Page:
These are the most difficult words I have ever written. I have a phobia about the righteousness of my actions. It’s easier for me to feel okay about my plans and dreams before they are realized than it is to commit to actually following through and completing an activity that might be criticized. I know that I should not have contempt for the shortcomings of others. My secret is: I feel the most contempt for my failure to meet my own lofty goals.
In 1968 I left law school (and perhaps a promising career in law) to protest the war in Vietnam. I wanted to be right more than anything. I thought opposition to the Vietnam War was the best thing that I could do for my country. I imagined that future generations of Americans and Vietnamese would admire me for taking a stand against the war when it was unpopular to do so. I chose saving the lives of my contemporaries over my own career. I thought I would be admired because I asked my draft board to order me to do two years of service as a conscientious objector while my student deferment was still active. I was puffed up with self-rectitude when my draft board reclassified me as a conscientious objector. I knew that I was right to be against the Vietnam War. My draft board ordered me to find an acceptable job that was in the “national health safety or interest” and perform it successfully for two years. I turned down a job doing public relations for Boston Children’s Hospital because I was afraid that it would tarnish my sterling image. The job seemed too much in my career path at a time when so many members of my generation were dying in Vietnam. I thought it wouldn’t look “good” if I had a “good” job while men my age were dying in Vietnam.
I accepted a job at the Walter Fernald School. The children at the school had Intellectual and Developmental Disabilities but they were called retarded. At the time it was easier for people to blame the children for their disability than it was to do anything to ameliorate it. I was appalled that the majority of the parents of these children never visited them. I felt morally superior to the parents because I spent eight hours a day at the school with the children they never visited.
While at Fernald I counseled young men who were about to be drafted to file as conscientious objectors with their draft board just as I did, in order to make a statement against the war and perhaps end it. When these young men refused to file as conscientious objectors, I felt superior to them too.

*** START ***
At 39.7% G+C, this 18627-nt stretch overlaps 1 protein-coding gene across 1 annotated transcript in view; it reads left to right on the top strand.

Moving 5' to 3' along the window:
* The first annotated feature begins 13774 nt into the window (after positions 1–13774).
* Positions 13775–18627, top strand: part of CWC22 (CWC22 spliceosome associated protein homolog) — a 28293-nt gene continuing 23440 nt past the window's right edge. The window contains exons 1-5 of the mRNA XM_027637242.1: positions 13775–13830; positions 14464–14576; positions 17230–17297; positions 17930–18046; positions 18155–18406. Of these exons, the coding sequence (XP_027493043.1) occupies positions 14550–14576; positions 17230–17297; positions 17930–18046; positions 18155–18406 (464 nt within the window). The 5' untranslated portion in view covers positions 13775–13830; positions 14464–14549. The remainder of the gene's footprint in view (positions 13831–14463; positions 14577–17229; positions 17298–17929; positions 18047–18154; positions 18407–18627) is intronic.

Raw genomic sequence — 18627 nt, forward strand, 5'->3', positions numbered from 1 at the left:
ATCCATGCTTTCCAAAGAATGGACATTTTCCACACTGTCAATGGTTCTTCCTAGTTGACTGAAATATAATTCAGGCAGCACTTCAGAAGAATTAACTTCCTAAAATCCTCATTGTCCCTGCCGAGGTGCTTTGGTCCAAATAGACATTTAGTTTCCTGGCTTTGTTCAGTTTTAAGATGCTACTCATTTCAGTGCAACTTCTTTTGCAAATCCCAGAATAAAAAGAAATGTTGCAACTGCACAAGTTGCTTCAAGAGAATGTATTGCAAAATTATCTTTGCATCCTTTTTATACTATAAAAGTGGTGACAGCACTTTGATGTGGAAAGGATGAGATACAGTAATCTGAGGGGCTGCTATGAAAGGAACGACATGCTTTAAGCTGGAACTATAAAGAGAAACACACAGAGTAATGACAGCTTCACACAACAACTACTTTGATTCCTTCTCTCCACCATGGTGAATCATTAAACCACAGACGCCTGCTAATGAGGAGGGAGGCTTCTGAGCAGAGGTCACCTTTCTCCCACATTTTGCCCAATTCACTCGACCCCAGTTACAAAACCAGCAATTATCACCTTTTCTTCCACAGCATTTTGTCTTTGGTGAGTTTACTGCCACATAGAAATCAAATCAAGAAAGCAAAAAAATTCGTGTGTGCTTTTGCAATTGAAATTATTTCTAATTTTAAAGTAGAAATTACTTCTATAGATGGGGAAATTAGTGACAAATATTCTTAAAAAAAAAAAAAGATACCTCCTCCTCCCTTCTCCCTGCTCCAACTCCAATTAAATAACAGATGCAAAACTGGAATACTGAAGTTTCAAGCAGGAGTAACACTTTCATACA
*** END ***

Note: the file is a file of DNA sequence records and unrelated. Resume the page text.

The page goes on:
After my two years as a conscientious objector ended, I was offered a job as Press Secretary to Westchester Republican Congressman Peter A. Peyser, but turned it down because Peyser backed Nixon. I accepted a job writing, editing, and broadcasting local news in Roanoke Virginia with a CBS radio affiliate that was owned by a newspaper. I loved broadcasting the news, but I felt that doing commercials somehow tainted my reputation even though the station was not very profitable. The station was sold to someone who made it more profitable by cutting the news budget and replacing the disc jockeys with automated systems that generated both music and commercials.
In the presidential election 1972, I again showed that I would rather be right than be happy when I worked very hard to unsuccessfully persuade people in Roanoke to vote for McGovern in order to end the war in Vietnam. I became blind to political realities. I knew there was almost no chance that a single controversial issue, would be enough to get McGovern elected. Six years earlier, when I participated in the Washington Semester Program, I sat at a staff desk in the office of Sen. Ed Muskie’s Senate Public Works Committee where I saw Sen. Muskie at work. I admired Muskie much more than I did McGovern. I allowed the importance of being absolutely right to override the nuanced shades of democracy. My father and my political science professors taught me the importance of compromise which I refused to do.
Rosemary Kennedy was born in 1918 with a slight intellectual disability to Joseph and Rose Kennedy. She was their third child. Her older brothers were Joseph Junior and future president Jack Kennedy. Her parents kept her mental disabilities hidden outside the family. As she entered her early 20s, it became more and more difficult to hide her disabilities from the public. In 1940 her parents ordered that she have a lobotomy and sent her away without telling her brothers and sisters. I mention this to show how even the best families did not know how to help their children with disabilities and regarded disabilities as a mark of shame. It is because of Rosemary that the Kennedy family after 1960 championed the rights of people with disabilities. However, I grew up in the 1950s and regarded a disability is a mark of shame.
I was diagnosed with Multiple Sclerosis in Peterborough, NH in 1996. I reacted by denying that I was any less a gift to clients for systems analysis than I was before my diagnosis. I could not deny the results of cognitive tests that showed I had neural damage in my pre-frontal lobe as a result of plaque caused by MS. I looked in the mirror and I saw the same person that I had always seen. I didn’t see a person who could no longer do the one thing that I had learned to do well: understand and accurately document the information flow in a large organization.
I denied that I was worth less in the employment marketplace. I persuaded the people around me, my wife of 25 years and my two wonderful daughters, that I could be as productive as ever. I convinced them because I made the two best real estate transactions of my life followed by the two worst real estate transactions of my life immediately before being diagnosed with MS. I was lying to both my family and myself.
I self-righteously felt I didn’t deserve the MS disability because I had never done anything unethical for my own gain. My grievous error was to think that people with disabilities deserve them.